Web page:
Many stories about the opioid epidemic are about people, and that’s logical. That approach is meaningful because it humanizes the crisis, it puts a face on addiction that is easier to relate to.
But this story is about numbers, and for good reason. To more fully understand the drug epidemic in our state and the country, we need more information about the volume of pills. Thanks to a year-long legal battle by the Washington Post and HD Media, which publishes the Charleston Gazette-Mail, we now have access to some stunning statistics.
A U.S. District Court Judge ordered the release of seven years-worth of data maintained by the Drug Enforcement Administration of all pain pills sold in the U.S. Here are some of the numbers and analysis provided by the Post.
—America’s drug companies distributed 76 billon oxycodone and hydrocodone pain pills from 2006 through 2012.
—Six companies distributed 75 percent of the pills: McKesson Corporation, Walgreens, Cardinal Health, AmerisourceBergen, CVS and Walmart. Three companies manufactured 88 percent of the opioids: SpecGx, Actavis Pharma and Par Pharmaceutical.
—The national death rate from opioids during that period was 4.6 deaths per 100,000 residents, but the death rates were significantly higher in counties that received the most pain pills. “Thirteen of those counties had an opioid death rate more than eight times the national average, according to government data. Seven of them were in West Virginia,” the Post reported.
—The data show what the Post called “a virtual opioid belt of more than 90 counties stretching southwest from Webster County, West Virginia through southern Virginia and ending in Monroe County, Kentucky.”
The Post has also created an interactive map where you can see opioid distribution data for individual counties. Here’s what stands out in West Virginia:
—Mingo County received shipments of 38,269,630 prescription pain pills from 2006 to 2012. That’s 210 pills per year for every man, woman and child in the county.
—Drug companies sent 45,586,800 opioids to Logan County during that seven-year period. That averages out to 180 pills annually for every person.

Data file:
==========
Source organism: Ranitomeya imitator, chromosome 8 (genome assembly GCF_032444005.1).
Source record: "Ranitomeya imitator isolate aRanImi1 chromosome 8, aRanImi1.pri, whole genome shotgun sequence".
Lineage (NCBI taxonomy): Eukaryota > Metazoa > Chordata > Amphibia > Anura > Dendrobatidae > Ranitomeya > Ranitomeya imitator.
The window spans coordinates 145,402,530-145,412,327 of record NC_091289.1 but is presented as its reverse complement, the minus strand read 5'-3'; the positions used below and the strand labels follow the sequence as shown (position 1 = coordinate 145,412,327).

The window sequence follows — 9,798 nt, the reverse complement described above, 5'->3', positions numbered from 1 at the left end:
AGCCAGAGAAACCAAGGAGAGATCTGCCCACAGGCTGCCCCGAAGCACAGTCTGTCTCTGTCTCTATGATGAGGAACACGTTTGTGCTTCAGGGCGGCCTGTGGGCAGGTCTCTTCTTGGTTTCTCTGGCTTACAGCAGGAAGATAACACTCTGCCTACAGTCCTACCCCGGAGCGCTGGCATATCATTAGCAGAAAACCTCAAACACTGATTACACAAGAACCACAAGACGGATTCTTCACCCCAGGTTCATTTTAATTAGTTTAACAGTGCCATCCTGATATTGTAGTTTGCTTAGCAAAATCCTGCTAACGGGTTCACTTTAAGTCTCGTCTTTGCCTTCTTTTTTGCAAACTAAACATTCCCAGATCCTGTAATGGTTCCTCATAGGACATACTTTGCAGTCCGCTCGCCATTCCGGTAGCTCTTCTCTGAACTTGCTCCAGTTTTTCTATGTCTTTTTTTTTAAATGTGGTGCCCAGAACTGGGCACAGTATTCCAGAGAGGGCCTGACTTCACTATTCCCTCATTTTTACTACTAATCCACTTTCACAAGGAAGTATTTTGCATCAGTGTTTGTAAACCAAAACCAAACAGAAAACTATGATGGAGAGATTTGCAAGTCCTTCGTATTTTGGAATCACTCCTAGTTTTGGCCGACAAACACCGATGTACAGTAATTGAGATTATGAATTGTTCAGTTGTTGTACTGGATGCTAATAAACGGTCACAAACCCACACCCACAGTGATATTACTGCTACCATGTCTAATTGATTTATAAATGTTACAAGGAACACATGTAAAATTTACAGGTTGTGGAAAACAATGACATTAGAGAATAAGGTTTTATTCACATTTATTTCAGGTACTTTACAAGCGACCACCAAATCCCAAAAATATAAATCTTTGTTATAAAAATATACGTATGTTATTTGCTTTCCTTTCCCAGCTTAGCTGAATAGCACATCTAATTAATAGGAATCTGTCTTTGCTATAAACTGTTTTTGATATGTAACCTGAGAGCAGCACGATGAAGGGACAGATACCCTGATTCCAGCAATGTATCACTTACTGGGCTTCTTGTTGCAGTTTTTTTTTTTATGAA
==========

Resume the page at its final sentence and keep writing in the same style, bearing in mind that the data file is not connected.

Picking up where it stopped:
—Boone County’s shipments to pharmacies totaled 18,759,940. That’s over 100 pills per person per year.
—15,223,900 oxycodone and hydrocodone pills went to McDowell County. That’s the equivalent of 100 pills per person per year.
Naturally, not every person in every county was taking the pain pills, but the per person statistics provide some perspective on the flood of prescription drugs.
The Post’s interactive map also breaks out for each county the number of pills sold by each company and every pharmacy.
As the Post reports, opioid supplies tightened when “the federal government began imposing hundreds of millions of dollars of fines on the largest drug distributors and pharmacies between 2008 and 2015. However, by then the damage was done. As prescription pain killers became harder to get, addicts turned to heroin and then to fentanyl.”
Several drug companies have already agreed to multi-million-dollar settlements for damages from the opioids. However, the mother of all lawsuits is still pending. More than 2,000 counties and communities have pooled together in a lawsuit in federal court in Cleveland, Ohio against the drug companies over the flood of opioids.
The Post reports, “The companies, in turn, have blamed the epidemic on over-prescribing by doctors and pharmacies and on customers who abused the drugs. The companies say they were working to supply the needs of patients with legitimate prescriptions desperate for pain relief.”
Even in West Virginia, where communities have been ravaged by drug abuse, these numbers are shocking for the sheer volume and they provide a critical context for understanding the extent of the opioid crisis.